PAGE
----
by Alan Jay Gerber
Rav Avraham Yitzchak Kook and Rav Yehudah Amital were destined to serve their people in two successive generations and witnessed some of the greatest moments in Jewish history. They shared the legacy of Religious Zionism and defined a movement that shaped both a nation and its religious commitment for most of the 20th century. Each, in his own way, earned both the admiration and the enmity of those who viewed their leadership roles as decisive to the fate of the Jewish people.
According to biographer Rabbi Simcha Raz, Rav Avraham Yitzchak Kook “embraced seemingly contradictory viewpoints and principles, reconciling and blending them all into one comprehensive, harmonious whole.” This blend of religious ideology was laced with a distinct form of Ahavat Yisrael (Love of Jews). This love operated within the framework of modern Religious Zionism and traditional Judaism. Rav Kook, as the first chief Rabbi of Israel, helped unite Jews in the creation of the Jewish state. After Rav Kook’s death in 1935, his legacy carried into the next generation through the teachings and example of Rav Yehuda Amital.
Rav Yehuda Amital, born in 1924, survived the Holocaust and arrived in Israel in 1944. He became a disciple of Rav Kook’s and this ideology formed the core of Rav Amital’s own legacy.
As he said, “When I made Aliya, at the end of World War Two, I was looking for a yeshiva where I could study. I went into Mercaz Ha-Rav for just a few days, and then to Yeshivat Chevron, where I spent almost two weeks, without introducing myself, just to get a taste of the place. Having been impressed by the atmosphere, I decided to remain there, and I went to present myself to the Mashgiach, z”l. He asked me: ‘What kept you going during the Holocaust, such that you remained a yeshiva bochur?’ To prevent any misunderstanding as to where I belonged, I told him: ‘I had a booklet by Rav Kook; that’s what sustained me.’” (Commitment and Complexity, edited by Aviad Hacohen, Yeshivat Har Etzion, 2008).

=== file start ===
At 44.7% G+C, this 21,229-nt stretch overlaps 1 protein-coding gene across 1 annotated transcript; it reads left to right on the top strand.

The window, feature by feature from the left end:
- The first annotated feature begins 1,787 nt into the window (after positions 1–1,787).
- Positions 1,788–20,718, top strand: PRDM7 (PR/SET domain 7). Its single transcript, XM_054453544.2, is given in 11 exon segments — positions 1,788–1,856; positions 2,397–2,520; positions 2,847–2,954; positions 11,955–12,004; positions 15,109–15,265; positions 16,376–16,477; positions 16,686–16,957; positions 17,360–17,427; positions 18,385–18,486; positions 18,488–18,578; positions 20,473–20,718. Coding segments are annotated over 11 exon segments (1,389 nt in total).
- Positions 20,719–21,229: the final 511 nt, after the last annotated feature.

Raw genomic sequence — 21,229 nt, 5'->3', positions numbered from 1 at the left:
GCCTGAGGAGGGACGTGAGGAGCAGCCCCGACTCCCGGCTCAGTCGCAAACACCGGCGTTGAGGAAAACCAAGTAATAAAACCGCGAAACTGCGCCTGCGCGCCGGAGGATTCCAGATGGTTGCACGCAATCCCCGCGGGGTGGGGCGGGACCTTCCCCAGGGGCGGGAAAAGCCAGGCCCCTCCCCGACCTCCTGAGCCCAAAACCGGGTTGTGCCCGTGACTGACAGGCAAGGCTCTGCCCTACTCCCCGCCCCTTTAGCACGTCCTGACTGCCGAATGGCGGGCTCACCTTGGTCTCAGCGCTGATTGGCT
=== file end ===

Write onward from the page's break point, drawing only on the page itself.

In Moshe Maya’s biography of Rav Amital, “A World Built, Destroyed and Rebuilt,” (Yaacov Herzog College, Ktav 2004) the link between Rav Kook and Rav Amital was elaborated. As Rav Amital is quoted as saying:
“ I became aware of the writings of Rav Kook at quite an early age, while still in Hungary, where I was born. As a young yeshiva student, I was studying a book about legends of our Sages, by a modern author, and I came upon a quote, an excerpt from Rav Kook’s “Orot.” It was night, and I saw that there was a great light. It seized my imagination. I began to search for the writings by the Rav…”
“I was seventeen when the Germans came, and I was summoned to be transported to a labor camp in an unknown location – the Carpathian mountains… I took a few small books in a bag: a Pentateuch, Prophets, Mishnah, and I thought there would be a need for something else, that would perhaps maintain the necessary morale in hard times. And so I took “Mishnat HaRav” [a collection of the Rav Kook’s ideas compiled by Rav Moshe Neriah] as well. Indeed, I received encouragement and strength from that book. The ideas and words influenced me to such a degree that I attributed to them my steadfast endurance in the labor camp, not contaminating myself with forbidden foods even when this involved great hunger…”
This sacred link between these two great rabbinical luminaries, spanning two generations and two eras, helps me better understand the mission of Religious Zionism in the liberation of our people.
This past Monday, Aug. 9, was the Sheloshim of Rav Yehuda Amital, who died at the age of 85.
The 75th yahrtzeit of Rav Kook took place on Aug. 13, the 3rd day of Elul. Both rabbis of blessed memory spent their lives in the service of their people. In their respective passing they serve as an everlasting legacy for us to learn from and emulate.
From The Jewish Star
The original article may be found here.